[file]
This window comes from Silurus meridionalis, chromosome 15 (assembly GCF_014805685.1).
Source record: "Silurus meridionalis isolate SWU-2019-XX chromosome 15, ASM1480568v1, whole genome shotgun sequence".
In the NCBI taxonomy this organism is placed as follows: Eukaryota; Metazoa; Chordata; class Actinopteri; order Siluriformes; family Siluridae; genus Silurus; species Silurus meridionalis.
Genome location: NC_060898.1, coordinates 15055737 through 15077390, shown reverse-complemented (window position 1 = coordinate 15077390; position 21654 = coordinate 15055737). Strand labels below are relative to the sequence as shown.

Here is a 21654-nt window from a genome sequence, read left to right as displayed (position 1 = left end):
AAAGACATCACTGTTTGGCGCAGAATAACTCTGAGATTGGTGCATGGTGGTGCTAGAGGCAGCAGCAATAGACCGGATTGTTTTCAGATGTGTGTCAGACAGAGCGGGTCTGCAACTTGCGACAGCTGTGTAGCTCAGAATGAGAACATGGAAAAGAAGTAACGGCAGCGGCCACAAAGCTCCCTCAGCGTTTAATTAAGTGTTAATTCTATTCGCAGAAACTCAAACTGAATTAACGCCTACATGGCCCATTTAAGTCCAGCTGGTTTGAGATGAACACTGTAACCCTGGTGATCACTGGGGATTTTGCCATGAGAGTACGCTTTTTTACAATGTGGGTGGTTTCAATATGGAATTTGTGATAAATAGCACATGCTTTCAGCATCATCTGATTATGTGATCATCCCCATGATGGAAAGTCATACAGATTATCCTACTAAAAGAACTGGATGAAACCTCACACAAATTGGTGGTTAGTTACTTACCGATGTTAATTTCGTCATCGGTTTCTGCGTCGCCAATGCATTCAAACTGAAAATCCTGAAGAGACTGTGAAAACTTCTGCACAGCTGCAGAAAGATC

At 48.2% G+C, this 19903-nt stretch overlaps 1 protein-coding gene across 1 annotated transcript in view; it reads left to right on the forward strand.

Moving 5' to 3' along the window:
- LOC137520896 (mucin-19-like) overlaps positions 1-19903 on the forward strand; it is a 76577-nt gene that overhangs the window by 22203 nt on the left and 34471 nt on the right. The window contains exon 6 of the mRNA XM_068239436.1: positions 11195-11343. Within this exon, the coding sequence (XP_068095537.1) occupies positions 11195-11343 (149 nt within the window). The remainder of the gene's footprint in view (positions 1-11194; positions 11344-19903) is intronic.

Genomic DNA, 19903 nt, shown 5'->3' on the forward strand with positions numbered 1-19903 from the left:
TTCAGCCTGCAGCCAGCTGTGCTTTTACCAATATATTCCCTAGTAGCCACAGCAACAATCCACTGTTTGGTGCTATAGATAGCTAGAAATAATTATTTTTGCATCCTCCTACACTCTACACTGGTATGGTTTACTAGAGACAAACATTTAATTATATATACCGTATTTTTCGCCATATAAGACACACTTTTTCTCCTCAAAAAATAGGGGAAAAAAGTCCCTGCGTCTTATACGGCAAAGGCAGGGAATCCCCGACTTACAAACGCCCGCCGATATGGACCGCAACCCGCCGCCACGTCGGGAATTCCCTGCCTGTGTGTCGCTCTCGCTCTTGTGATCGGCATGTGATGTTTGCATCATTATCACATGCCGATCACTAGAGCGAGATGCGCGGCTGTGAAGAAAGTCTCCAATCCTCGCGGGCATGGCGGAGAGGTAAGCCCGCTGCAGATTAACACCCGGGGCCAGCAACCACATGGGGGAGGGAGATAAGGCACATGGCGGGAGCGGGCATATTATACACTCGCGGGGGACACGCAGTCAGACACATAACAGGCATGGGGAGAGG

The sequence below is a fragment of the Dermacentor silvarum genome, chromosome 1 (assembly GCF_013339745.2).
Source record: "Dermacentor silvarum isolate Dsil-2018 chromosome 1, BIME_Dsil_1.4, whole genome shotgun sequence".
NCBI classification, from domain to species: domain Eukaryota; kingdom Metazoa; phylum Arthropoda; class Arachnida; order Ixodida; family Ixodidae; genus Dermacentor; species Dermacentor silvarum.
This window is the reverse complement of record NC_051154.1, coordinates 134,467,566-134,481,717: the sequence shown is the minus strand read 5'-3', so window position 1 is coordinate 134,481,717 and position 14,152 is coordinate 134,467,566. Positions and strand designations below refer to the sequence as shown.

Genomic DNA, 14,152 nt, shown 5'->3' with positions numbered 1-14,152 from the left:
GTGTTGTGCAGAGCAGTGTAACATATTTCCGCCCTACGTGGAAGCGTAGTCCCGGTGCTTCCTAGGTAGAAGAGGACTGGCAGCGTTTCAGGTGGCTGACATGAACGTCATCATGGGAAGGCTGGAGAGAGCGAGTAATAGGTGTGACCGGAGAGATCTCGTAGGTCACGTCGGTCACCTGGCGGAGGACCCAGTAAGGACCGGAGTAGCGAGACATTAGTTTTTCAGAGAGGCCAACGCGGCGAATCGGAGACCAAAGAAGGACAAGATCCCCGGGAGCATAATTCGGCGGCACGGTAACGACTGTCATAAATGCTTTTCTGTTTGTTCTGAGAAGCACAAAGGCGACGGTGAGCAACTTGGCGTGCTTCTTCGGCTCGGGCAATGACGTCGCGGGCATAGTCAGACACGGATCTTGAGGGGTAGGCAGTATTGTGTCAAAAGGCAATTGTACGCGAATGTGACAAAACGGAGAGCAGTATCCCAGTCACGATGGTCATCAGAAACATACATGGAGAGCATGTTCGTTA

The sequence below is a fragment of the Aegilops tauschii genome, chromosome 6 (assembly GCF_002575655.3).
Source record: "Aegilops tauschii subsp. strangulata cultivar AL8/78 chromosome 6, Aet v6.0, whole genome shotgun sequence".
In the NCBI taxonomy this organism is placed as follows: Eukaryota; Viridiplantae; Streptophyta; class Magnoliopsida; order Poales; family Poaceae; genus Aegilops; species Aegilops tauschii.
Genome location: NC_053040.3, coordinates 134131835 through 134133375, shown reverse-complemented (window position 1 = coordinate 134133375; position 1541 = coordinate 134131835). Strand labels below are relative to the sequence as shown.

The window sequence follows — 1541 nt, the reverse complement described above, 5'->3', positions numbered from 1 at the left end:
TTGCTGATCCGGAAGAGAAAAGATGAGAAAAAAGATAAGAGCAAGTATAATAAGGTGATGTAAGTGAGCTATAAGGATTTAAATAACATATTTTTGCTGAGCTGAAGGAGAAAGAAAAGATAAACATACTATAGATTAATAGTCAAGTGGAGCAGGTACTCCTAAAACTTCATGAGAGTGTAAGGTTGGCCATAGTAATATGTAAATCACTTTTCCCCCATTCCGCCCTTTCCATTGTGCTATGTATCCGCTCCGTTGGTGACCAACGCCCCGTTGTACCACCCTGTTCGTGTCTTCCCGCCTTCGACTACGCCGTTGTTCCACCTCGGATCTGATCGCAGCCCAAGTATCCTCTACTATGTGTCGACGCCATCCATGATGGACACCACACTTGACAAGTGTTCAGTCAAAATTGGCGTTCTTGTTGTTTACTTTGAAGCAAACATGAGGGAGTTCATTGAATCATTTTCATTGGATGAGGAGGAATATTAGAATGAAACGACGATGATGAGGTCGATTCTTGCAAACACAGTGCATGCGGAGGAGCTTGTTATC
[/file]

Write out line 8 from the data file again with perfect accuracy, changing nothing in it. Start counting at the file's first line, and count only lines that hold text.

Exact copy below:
Moving 5' to 3' along the window: